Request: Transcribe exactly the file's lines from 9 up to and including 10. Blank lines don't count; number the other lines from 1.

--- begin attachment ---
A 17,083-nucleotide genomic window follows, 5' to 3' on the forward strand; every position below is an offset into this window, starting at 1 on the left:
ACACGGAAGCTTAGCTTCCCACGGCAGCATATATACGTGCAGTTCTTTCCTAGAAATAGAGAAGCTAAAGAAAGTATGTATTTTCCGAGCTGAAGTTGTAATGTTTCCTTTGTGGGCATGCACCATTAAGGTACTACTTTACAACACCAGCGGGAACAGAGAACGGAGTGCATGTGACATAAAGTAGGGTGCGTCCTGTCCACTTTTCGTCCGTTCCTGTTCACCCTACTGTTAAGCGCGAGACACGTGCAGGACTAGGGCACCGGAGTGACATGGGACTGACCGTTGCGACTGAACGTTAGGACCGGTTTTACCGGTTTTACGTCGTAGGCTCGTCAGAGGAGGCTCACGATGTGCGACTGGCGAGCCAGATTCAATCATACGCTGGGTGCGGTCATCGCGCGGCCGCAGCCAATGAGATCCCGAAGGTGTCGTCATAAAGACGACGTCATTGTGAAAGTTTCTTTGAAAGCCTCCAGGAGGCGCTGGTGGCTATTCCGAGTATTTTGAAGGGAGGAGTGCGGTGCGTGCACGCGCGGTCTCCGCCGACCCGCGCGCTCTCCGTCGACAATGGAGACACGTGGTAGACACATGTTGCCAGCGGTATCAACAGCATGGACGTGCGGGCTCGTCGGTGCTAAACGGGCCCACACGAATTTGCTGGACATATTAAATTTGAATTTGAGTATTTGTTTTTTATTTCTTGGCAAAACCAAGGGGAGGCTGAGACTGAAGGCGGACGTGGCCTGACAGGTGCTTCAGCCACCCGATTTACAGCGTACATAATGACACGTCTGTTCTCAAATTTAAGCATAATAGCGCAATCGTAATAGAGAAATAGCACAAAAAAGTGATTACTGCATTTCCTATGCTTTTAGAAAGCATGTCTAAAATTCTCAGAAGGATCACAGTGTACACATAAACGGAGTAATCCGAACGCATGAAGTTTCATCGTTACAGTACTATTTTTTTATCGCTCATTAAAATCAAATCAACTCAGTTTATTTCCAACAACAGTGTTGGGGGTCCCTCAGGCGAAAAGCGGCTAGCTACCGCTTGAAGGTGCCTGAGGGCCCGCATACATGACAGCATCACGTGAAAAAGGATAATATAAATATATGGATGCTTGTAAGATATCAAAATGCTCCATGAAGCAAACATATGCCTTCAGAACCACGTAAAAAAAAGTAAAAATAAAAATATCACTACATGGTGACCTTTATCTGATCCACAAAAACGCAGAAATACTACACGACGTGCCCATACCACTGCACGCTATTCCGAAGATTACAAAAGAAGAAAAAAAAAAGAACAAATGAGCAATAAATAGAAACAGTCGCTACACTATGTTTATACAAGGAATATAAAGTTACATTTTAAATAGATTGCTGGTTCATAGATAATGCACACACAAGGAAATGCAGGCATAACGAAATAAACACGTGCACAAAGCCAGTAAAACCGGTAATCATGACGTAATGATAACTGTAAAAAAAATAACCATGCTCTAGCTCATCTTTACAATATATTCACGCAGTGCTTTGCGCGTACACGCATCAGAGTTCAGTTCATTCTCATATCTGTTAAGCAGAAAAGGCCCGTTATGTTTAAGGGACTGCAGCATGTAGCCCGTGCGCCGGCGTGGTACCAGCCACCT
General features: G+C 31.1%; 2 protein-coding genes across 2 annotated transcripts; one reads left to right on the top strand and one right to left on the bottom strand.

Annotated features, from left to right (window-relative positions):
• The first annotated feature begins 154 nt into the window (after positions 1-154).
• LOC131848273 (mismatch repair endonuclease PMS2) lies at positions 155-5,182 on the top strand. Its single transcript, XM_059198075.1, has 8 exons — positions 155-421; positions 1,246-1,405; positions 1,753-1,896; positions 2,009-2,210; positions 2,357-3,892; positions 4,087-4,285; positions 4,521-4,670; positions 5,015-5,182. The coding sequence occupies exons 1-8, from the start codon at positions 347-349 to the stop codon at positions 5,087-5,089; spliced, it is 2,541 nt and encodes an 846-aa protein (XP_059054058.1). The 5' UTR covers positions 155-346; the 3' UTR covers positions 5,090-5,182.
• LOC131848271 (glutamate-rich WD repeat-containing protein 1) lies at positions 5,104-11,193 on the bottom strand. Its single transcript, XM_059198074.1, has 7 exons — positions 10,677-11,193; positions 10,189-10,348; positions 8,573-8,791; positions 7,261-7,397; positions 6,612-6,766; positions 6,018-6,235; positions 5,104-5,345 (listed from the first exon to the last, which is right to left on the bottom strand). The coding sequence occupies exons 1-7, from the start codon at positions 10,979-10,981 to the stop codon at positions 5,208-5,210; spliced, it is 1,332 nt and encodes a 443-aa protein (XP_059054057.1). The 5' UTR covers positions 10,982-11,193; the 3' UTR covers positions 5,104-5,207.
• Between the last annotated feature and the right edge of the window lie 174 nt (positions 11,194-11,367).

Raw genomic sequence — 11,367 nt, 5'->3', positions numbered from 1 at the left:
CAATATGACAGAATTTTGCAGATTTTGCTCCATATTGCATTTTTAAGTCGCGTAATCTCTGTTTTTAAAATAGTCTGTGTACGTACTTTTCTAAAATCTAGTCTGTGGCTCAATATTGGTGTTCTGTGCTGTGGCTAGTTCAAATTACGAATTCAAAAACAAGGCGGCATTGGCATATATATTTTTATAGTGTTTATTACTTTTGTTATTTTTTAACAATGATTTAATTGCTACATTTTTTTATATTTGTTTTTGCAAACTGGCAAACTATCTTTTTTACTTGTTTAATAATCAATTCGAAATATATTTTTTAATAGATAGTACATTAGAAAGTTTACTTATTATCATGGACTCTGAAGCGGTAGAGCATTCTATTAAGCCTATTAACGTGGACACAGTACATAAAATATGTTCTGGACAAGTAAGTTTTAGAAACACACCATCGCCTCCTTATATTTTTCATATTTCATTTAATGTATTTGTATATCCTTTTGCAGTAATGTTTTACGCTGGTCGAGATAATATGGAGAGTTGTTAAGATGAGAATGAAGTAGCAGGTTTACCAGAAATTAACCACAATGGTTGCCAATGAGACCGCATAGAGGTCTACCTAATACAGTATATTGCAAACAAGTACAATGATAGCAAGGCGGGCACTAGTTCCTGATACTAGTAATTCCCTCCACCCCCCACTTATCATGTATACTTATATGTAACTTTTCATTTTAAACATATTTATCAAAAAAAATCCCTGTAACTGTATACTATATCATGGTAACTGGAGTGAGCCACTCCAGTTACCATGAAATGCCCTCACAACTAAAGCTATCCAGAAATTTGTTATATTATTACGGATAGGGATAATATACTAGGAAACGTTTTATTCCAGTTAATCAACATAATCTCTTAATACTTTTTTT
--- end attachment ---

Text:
Raw genomic sequence — 11,367 nt, 5'->3', positions numbered from 1 at the left:
CAATATGACAGAATTTTGCAGATTTTGCTCCATATTGCATTTTTAAGTCGCGTAATCTCTGTTTTTAAAATAGTCTGTGTACGTACTTTTCTAAAATCTAGTCTGTGGCTCAATATTGGTGTTCTGTGCTGTGGCTAGTTCAAATTACGAATTCAAAAACAAGGCGGCATTGGCATATATATTTTTATAGTGTTTATTACTTTTGTTATTTTTTAACAATGATTTAATTGCTACATTTTTTTATATTTGTTTTTGCAAACTGGCAAACTATCTTTTTTACTTGTTTAATAATCAATTCGAAATATATTTTTTAATAGATAGTACATTAGAAAGTTTACTTATTATCATGGACTCTGAAGCGGTAGAGCATTCTATTAAGCCTATTAACGTGGACACAGTACATAAAATATGTTCTGGACAAGTAAGTTTTAGAAACACACCATCGCCTCCTTATATTTTTCATATTTCATTTAATGTATTTGTATATCCTTTTGCAGTAATGTTTTACGCTGGTCGAGATAATATGGAGAGTTGTTAAGATGAGAATGAAGTAGCAGGTTTACCAGAAATTAACCACAATGGTTGCCAATGAGACCGCATAGAGGTCTACCTAATACAGTATATTGCAAACAAGTACAATGATAGCAAGGCGGGCACTAGTTCCTGATACTAGTAATTCCCTCCACCCCCCACTTATCATGTATACTTATATGTAACTTTTCATTTTAAACATATTTATCAAAAAAAATCCCTGTAACTGTATACTATATCATGGTAACTGGAGTGAGCCACTCCAGTTACCATGAAATGCCCTCACAACTAAAGCTATCCAGAAATTTGTTATATTATTACGGATAGGGATAATATACTAGGAAACGTTTTATTCCAGTTAATCAACATAATCTCTTAATACTTTTTTT